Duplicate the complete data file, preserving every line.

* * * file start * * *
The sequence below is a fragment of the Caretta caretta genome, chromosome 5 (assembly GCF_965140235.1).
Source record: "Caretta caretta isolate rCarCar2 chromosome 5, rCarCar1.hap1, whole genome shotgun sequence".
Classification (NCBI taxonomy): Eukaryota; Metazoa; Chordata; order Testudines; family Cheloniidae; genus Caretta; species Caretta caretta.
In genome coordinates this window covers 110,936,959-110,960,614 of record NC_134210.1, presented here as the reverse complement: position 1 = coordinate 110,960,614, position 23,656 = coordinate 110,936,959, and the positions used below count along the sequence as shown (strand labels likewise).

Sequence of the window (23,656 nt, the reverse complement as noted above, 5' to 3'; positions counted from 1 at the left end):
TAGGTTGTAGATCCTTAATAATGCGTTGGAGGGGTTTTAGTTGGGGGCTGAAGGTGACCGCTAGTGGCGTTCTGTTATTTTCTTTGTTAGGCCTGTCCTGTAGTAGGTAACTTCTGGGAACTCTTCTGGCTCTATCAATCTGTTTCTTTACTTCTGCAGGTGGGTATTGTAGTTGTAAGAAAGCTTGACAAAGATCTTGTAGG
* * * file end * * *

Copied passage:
The sequence below is a fragment of the Caretta caretta genome, chromosome 5 (assembly GCF_965140235.1).
Source record: "Caretta caretta isolate rCarCar2 chromosome 5, rCarCar1.hap1, whole genome shotgun sequence".
Classification (NCBI taxonomy): Eukaryota; Metazoa; Chordata; order Testudines; family Cheloniidae; genus Caretta; species Caretta caretta.
In genome coordinates this window covers 110,936,959-110,960,614 of record NC_134210.1, presented here as the reverse complement: position 1 = coordinate 110,960,614, position 23,656 = coordinate 110,936,959, and the positions used below count along the sequence as shown (strand labels likewise).

Sequence of the window (23,656 nt, the reverse complement as noted above, 5' to 3'; positions counted from 1 at the left end):
TAGGTTGTAGATCCTTAATAATGCGTTGGAGGGGTTTTAGTTGGGGGCTGAAGGTGACCGCTAGTGGCGTTCTGTTATTTTCTTTGTTAGGCCTGTCCTGTAGTAGGTAACTTCTGGGAACTCTTCTGGCTCTATCAATCTGTTTCTTTACTTCTGCAGGTGGGTATTGTAGTTGTAAGAAAGCTTGACAAAGATCTTGTAGG